Andrew Oerke’s Last Poems: Boyhood in Bayfield (PC Staff)

 

Poet Andrew Oerke (PC staff: Tanzania, Uganda, Malawi, Jamaica 1966-71), who received the 2015 William Meredith Award for Poetry, died unexpectedly in 2014. His widow, Doctor Anitra Thorhaug, has just published Boyhood in Bayfield: Poems, Andrew’s first poems about his boyhood in Bayfield, Wisconsin that includes photographs and insights into his past and her own. Like fellow pilgrims in a challenging landscape, she gives a sense of place from which the poems were born, both the physical and cultural landscape.

Andrew OerkeOerke was not only a poet, but also the CEO of an environmental foundation, president of a microfinance organization, Golden Gloves boxing champion, academic, and Peace Corps Country Director in Malawi and Jamaica.

This ‘final’ collection of his poems has been published by Poets’ Choice Publishing.

For more about Andrew, go to andrewoerkepoetry.org

4 Comments

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  • Andrew apparently arrived after my generation of volunteers in Nyasaland, soon to become Malawi, had finished up. Esconced, and barricaded in their office above the central grocery store in Blantyre, their reality was very different from the volunteers, mostly teachers, scattered about the Nyanja counryside. Nothing wrong with that — just a very different view of reality.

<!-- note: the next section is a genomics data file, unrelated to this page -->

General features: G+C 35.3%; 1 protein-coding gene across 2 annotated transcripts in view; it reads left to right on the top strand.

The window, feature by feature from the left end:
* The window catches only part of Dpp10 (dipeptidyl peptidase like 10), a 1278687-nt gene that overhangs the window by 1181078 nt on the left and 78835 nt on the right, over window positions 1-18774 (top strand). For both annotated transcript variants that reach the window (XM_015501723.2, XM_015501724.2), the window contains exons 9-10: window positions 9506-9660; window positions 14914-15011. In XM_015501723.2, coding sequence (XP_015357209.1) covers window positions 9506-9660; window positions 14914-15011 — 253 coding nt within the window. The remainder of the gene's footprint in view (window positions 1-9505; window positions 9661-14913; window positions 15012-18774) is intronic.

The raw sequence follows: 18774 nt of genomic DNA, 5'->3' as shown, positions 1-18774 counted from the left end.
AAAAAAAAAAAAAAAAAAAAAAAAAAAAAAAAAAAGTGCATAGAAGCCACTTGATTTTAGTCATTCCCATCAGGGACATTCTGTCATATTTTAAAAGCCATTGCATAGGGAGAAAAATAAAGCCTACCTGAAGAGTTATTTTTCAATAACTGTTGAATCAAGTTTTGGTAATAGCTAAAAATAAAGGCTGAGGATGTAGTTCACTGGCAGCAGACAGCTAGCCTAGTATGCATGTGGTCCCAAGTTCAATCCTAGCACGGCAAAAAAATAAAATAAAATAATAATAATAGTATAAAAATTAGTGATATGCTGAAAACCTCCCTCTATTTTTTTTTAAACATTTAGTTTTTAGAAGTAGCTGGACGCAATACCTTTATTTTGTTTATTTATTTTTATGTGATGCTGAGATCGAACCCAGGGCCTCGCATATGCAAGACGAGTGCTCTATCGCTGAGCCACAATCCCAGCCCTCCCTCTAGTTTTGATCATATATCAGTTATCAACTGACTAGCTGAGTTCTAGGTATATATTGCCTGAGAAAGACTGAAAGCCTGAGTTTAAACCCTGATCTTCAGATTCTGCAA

The two seemed to converge and clash with travel-writer Paul Theroux and his early, published PC-based essays. Then, everything that subsequently would happen in what then was neighbouring Southern Rhodesia and Rep of South Africa.

    It’s a story still to be unfolded, put into perspective, and told. PCVs were there.

    John Turnbull Ghana-3 Geology and Nyasaland/Malawi-2 Geology Assignment 1963-64-65.

  • Thanks John for an interesting set. Although I was not in Malwai with Andrew, I have been led by Tom Powers, MD, Jack Allison, MD, Jerry Glenn and others, to understand that staff and volunters spent much of their time moving about the countryside and teaching , healing, and reaching out to Malawians. Especially setting up the first public health program, which was embraced.
    Perhaps you will want to read the poems in Andrew Oerke’s earlier ” Elephant Cakewalk” or “African Siltdancer” 2003, which won the UN Literary Award for Excellence. These were set both in Malawi and the many nations Andrew led micro enterprise efforts in as Director of Partnership for Productivity an NGO specializing in very small loans in 38 nations since 1967 in Kakamega, Kenya.

  • John Turnbull: Has anyone told the story of the Malawi volunteers’ clash with the US Ambassador over the Viet Nam war in the mid-1960s? Were you in-country at the time? David

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